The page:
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Computers, Pattern, Chaos and Beauty [Kindle Edition]

Clifford A. Pickover

Print List Price: £15.99
Kindle Price: £13.56 includes VAT* & free wireless delivery via Amazon Whispernet
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Book Description

Combining fractal theory with computer art, this book introduces a creative use of computers. It describes graphic methods for detecting patterns in complicated data and illustrates simple techniques for visualizing chaotic behavior. "Beautiful." — Martin Gardner, Scientific American. Over 275 illustrations, 29 in color.

Product details

  • Format: Kindle Edition
  • File Size: 60958 KB
  • Print Length: 416 pages
  • Publisher: Dover Publications (1 Nov. 2012)
  • Sold by: Amazon Media EU S.à r.l.
  • Language: English
  • ASIN: B00A73FHAS
  • Text-to-Speech: Enabled
  • X-Ray:
  • Word Wise: Not Enabled
  • Amazon Bestsellers Rank: #831,416 Paid in Kindle Store (See Top 100 Paid in Kindle Store)
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Most Helpful Customer Reviews on (beta) 4.8 out of 5 stars  5 reviews
8 of 8 people found the following review helpful
5.0 out of 5 stars Something for Everyone, a smorgasbord of wonders 2 Feb. 2001
By A Customer - Published on
This book inspires and entrances with something for everyone, from the adventurer with an artistic eye, to the most esoteric mathematics devotee. At practically any level of understanding, it provokes the desire for learning, and an aesthetic appreciation for math that is usually reserved for those who make higher math their lives' work. Best of all, this book can be "grazed", i.e., read out of order and sporadically, gaining benefit where one may. A must-browse for anyone who has ever wondered how mathematics could ever be interesting or powerful.
7 of 7 people found the following review helpful
4.0 out of 5 stars The algorithms let you work wonders 28 Dec. 1998
By A Customer - Published on
The algorithms presented in the book are simply too fascinating to be true. Each illustration of fractals or the strange attractors are accompanied by an algorithm which I tried with "C" language. They work excellently and it is a visual treat to watch the fractals unfold, strange attractors trace out intricate patterns and the Pascal Triangle rise like a phoenix before your own eyes. Each algorithm you translate into a program gives you immense joy at having discovered a new hidden hand that leads nature and beauty through the illuminating principles of mathematics and reaveals the deepest mysteries of nature in close collusion with the arcane folds of mathematics.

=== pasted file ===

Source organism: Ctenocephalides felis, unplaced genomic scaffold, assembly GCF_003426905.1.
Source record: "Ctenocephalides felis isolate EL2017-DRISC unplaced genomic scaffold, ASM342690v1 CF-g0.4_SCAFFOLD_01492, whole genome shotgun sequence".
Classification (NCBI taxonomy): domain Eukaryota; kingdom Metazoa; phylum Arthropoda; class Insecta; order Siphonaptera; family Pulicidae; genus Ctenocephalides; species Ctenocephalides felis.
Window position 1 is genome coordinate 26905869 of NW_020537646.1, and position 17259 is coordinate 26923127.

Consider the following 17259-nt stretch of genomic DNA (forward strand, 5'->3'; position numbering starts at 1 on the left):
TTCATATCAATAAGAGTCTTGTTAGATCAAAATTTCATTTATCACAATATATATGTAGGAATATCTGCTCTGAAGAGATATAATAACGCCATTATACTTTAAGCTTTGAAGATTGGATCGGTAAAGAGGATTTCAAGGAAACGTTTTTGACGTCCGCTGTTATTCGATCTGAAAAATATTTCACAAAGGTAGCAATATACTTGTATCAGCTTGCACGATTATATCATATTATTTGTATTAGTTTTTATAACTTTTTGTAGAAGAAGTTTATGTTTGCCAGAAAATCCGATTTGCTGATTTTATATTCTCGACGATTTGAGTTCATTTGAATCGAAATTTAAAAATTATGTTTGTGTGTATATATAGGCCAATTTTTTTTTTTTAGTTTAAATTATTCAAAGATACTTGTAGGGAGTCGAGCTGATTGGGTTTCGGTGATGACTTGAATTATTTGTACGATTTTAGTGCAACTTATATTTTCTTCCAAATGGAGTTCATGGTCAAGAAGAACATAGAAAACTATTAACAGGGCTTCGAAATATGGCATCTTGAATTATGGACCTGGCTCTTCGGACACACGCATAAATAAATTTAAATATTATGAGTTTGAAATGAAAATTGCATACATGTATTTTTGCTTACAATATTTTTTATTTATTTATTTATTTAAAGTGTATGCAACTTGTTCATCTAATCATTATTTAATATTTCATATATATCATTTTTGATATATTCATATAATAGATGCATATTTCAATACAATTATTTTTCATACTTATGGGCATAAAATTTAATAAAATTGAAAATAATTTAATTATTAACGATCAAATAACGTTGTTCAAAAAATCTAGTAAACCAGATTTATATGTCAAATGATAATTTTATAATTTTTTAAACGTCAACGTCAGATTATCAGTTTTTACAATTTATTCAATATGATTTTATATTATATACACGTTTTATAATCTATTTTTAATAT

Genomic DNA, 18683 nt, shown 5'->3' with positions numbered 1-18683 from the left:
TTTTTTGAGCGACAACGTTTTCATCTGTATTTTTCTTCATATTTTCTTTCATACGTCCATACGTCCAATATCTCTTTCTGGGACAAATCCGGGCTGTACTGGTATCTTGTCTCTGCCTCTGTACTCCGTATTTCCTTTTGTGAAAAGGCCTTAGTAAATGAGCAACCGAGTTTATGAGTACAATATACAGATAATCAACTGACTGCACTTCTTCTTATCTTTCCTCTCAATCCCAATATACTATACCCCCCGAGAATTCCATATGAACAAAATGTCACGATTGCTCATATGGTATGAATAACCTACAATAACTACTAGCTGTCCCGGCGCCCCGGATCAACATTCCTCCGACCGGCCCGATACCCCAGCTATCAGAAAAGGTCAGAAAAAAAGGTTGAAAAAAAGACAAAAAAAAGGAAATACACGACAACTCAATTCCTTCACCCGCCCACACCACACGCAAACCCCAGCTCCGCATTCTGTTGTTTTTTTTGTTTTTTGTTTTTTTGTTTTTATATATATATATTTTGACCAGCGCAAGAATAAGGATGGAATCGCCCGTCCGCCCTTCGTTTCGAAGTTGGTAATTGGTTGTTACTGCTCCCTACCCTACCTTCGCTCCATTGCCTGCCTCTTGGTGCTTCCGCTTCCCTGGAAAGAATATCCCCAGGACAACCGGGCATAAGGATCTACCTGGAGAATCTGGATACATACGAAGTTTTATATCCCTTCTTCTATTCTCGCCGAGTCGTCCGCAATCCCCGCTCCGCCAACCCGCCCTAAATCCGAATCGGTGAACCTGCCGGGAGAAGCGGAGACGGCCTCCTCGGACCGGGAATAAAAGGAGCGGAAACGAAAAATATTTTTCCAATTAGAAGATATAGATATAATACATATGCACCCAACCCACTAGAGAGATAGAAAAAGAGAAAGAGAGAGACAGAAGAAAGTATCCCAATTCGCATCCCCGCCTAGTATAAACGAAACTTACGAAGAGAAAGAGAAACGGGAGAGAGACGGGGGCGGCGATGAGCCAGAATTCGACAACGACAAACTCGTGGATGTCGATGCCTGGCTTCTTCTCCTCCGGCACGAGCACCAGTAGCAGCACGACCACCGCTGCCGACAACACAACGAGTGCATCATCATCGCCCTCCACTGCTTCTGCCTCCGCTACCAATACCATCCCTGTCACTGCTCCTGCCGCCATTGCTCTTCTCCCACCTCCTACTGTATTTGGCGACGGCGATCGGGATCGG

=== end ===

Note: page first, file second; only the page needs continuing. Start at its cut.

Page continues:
6 of 6 people found the following review helpful
5.0 out of 5 stars A Renaissance work 19 May 2007
By J. MOLDOVAN - Published on
Clifford A. Pickover is a Renaissance man. He may not like the label but for me it is one of the highest accolades of intellectual accomplishment. A quick scan through this book is enough to confirm his standing: mathematics, computer programming, art, medicine, music, speech, biochemistry, electronics, education, biology, aesthetics etc. etc. It's all there.

This is one of my favourite books and is getting quite dog-eared by the constant use it gets. It is a book to enjoy as well as to refer-to, a book to cheer you up and to fill you with wonder. Not that it is perfect mind you. Far from it. It is now quite dated and the illustrations could do with a decent makeover. The treatment is often abrupt and episodic and the writing is sometimes hurried and muggy. But who cares! The overall effect is of frenzied genius and lively enquiry.

My main interest was in Chapter 14. Dynamic Systems. It is not an in-depth treatment by any means but it yields some beautiful ideas. I implemented and experimented with most of the algorithms in the chapter. They work and provide some essential insight into the evolutionary nature of most complex systems.

Get the book. The reference list by itself is worth the price.
2 of 2 people found the following review helpful
5.0 out of 5 stars Fun for the amateur programmer 24 Feb. 2003
By Michael Cammer - Published on
Perhaps for the new century the technology is a bit out of date, but this book is a well written introduction to both basic and complex computer graphical ways of describing mathematics and natural phenomena.
An excellent feature of the book is its pseudocoding used to explain concepts and to be used by the reader as stepping off points for the amateur computer programmer to play.
4 of 6 people found the following review helpful
5.0 out of 5 stars How fractals and chaos lead to computer-generated graphics 7 Nov. 2001
By Midwest Book Review - Published on
In Computers, Pattern, Chaos And Beauty, Clifford Pickover focuses on how theories of fractals and chaos lead to computer-generated graphics - and how graphics in computers have connections to the unseen world. From how data is processed and displayed to patterns present in complicated data, this provides both artists and scientists with an intriguing set of concepts.
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